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New Super Mario Bros. 2  (JP) (officially abbreviated as NSMB2) is the third installment in the New Super Mario Bros. series for the Nintendo 3DS. The game is a direct sequel to New Super Mario Bros. released in 2006 for the Nintendo DS and a follow-up 2009 Wii game New Super Mario Bros. Wii, which is a follow-up to the 2006 game. A follow-up, (which is a sequel to the 2009 game) titled New Super Mario Bros. U, was released as a launch title for the Wii U on November 18, 2012. It is also the thirteenth game in the main Mario series.

The game also is available both as a traditional boxed form on a card, and as a digital download though the Nintendo eShop. Excluding Virtual Console games, this is the first time that Nintendo has released a game in both formats.

Gameplay

A screenshot of gameplay.

The game continues to use the general gameplay mechanics from the previous New Super Mario Bros. titles. Players are able to play as both Mario and Luigi, supporting 2-player co-op.

The Super Leaf returns as a power-up, and functions much more like it did in Super Mario Bros. 3 in which Mario was given a pair of raccoon ears and a tail which allowed him to fly for a short time and slowly float to the ground.

This is unlike the Super Leaf's return in Super Mario 3D Land, which gave Mario a full Tanooki Suit and only allowed him to float to the ground. The biggest change in gameplay is the added abundance, and importance, of Coins.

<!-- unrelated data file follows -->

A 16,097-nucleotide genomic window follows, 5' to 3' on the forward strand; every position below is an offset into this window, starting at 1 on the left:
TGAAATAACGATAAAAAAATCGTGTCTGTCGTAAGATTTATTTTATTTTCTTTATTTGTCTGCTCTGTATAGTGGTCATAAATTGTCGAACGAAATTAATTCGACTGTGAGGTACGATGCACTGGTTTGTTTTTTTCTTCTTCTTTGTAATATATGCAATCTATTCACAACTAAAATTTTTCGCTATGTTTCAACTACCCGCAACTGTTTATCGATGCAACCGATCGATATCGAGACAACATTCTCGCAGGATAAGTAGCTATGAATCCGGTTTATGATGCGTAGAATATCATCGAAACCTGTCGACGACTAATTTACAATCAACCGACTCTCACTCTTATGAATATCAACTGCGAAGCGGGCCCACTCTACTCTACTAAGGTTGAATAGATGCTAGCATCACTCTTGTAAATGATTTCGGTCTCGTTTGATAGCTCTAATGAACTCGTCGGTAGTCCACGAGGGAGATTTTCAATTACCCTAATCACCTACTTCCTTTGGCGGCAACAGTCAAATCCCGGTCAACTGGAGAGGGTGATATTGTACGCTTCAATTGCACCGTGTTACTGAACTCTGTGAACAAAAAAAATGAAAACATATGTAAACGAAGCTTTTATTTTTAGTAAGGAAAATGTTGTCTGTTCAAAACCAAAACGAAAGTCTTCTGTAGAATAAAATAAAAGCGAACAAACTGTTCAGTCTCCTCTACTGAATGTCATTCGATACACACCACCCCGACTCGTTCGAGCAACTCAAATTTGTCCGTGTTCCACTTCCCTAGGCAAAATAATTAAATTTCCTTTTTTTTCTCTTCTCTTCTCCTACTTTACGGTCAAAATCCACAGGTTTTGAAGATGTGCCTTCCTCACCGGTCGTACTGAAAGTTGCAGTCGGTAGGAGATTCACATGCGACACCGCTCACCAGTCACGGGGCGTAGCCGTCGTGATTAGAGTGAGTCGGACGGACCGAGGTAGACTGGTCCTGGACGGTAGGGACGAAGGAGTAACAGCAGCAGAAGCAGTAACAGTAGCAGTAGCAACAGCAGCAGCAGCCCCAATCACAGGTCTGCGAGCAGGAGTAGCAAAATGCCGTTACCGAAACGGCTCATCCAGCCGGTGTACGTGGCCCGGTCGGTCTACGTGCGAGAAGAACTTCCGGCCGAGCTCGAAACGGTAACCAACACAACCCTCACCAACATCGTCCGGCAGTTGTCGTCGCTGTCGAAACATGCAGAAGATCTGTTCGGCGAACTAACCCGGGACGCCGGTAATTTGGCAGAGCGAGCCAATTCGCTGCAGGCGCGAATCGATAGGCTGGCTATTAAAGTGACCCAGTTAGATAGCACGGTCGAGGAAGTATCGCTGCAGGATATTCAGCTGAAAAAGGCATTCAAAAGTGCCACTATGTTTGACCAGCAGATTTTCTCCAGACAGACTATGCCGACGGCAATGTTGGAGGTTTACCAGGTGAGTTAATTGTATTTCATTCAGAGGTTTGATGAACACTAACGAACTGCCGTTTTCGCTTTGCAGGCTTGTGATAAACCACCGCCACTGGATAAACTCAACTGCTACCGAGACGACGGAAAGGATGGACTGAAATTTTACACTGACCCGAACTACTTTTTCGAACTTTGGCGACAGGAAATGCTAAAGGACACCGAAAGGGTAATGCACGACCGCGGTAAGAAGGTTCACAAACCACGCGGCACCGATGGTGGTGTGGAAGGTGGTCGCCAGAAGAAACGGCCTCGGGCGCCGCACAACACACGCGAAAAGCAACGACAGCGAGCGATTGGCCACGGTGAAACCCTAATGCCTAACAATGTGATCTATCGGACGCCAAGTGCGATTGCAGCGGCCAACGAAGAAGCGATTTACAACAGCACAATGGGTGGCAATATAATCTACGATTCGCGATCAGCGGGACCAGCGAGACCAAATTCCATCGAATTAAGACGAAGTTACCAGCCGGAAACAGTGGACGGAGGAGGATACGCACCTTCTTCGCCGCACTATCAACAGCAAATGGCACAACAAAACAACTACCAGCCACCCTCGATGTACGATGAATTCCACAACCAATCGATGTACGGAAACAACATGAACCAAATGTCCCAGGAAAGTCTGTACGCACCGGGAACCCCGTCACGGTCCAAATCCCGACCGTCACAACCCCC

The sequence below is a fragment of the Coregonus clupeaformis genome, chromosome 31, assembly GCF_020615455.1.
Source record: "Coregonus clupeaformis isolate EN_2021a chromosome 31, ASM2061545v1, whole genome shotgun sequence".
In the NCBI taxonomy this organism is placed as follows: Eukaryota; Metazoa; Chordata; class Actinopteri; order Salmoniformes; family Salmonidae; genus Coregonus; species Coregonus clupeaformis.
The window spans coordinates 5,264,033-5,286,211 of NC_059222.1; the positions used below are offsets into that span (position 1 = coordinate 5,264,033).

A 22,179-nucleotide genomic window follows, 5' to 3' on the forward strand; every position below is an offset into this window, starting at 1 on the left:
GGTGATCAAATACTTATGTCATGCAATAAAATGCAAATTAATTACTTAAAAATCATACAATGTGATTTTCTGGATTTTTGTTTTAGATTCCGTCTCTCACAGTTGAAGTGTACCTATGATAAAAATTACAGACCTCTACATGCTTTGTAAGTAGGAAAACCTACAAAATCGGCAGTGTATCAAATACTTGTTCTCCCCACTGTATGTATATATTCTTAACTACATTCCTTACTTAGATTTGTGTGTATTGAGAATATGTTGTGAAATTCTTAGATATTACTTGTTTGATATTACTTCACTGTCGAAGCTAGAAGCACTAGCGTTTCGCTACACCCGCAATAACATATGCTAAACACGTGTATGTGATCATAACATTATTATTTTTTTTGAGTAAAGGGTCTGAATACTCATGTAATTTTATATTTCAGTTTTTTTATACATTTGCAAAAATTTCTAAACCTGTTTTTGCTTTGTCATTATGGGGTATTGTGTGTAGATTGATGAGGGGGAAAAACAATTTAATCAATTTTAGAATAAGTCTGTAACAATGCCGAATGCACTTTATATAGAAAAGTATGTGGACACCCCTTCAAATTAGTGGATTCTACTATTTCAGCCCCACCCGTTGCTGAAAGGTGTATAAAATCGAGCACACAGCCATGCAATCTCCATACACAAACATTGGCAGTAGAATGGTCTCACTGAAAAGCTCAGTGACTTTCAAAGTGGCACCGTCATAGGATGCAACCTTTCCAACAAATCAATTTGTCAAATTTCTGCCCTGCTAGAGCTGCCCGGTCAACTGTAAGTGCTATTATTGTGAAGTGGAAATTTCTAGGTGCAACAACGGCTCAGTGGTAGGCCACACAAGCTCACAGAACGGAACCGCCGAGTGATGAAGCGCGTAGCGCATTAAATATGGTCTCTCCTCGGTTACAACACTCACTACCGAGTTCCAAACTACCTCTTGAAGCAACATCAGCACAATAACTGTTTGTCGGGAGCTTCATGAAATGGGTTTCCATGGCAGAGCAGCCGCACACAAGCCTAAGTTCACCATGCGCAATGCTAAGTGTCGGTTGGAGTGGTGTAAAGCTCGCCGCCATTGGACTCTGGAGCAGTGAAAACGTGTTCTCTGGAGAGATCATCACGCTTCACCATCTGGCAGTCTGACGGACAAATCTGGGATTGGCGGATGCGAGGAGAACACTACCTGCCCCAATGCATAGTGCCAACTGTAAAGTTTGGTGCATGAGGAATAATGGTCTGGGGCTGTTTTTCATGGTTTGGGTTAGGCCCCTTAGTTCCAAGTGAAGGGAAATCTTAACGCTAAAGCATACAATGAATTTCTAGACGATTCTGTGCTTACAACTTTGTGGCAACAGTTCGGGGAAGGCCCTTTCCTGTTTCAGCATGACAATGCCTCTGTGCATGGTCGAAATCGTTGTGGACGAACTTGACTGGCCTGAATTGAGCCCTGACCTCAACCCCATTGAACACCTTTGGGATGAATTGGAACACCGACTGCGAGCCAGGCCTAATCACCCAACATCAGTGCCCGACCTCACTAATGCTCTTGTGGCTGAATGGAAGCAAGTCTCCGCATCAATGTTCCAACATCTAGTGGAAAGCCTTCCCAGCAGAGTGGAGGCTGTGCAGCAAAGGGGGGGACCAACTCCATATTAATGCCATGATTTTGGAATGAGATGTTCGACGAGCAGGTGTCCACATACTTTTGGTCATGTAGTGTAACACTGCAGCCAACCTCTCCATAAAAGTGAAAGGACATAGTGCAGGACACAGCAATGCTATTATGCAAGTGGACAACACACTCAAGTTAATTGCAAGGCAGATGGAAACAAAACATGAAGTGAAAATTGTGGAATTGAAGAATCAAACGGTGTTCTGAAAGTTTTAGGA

As players make their way through the game, a running total is kept of all the Coins they've managed to collect, with the ultimate goal to amass one million Coins.

This quest is aided by the inclusion of new power-ups such as gold rings that turn enemies into valuable gold versions and a Gold Flower that gives Mario the ability to turn almost anything in his path into Coins.

Coin Rush

The Coin Rush mode allows players to collect as many Coins as possible across three levels and challenge friends to beat their record via StreetPass.

Enemies

New enemies

Recurring enemies

Bosses

Items

General

Power-ups

Downloadable Content

In addition to the included Gold Rush packs, Nintendo offered additional courses as DLC. The courses were mostly more difficult that the included ones. In Japan, as a part of a special 3DS LL promotion, people who bought a 3DS in August 2014 could use their voucher to purchase the Gold Edition of the game, which included all the dlc. This has yet to be released outside of Japan or normally.

Reception

The game has sold very well, selling 7.88 million units as of March 31, 2014 making it the 4th best-selling 3DS game. In the United States, the game has sold 2.28 million.

Merchandise

A Nintendo 2DS bundle with New Super Mario Bros. 2 was released on August 25, 2017.

Development

The development of a 2D Super Mario game for the Nintendo 3DS was first brought up during an earnings briefing in November 2010, with Shigeru Miyamoto speaking about the possibilities of 2D and 3D Super Mario games on the Nintendo 3DS.[1] Later, after the release of Super Mario 3D Land, Satoru Iwata officially announced that a 2D Mario game for the 3DS was in development,[2] which was revealed to be New Super Mario Bros. 2 during the April 21, 2012, Nintendo Direct in Japan.[3]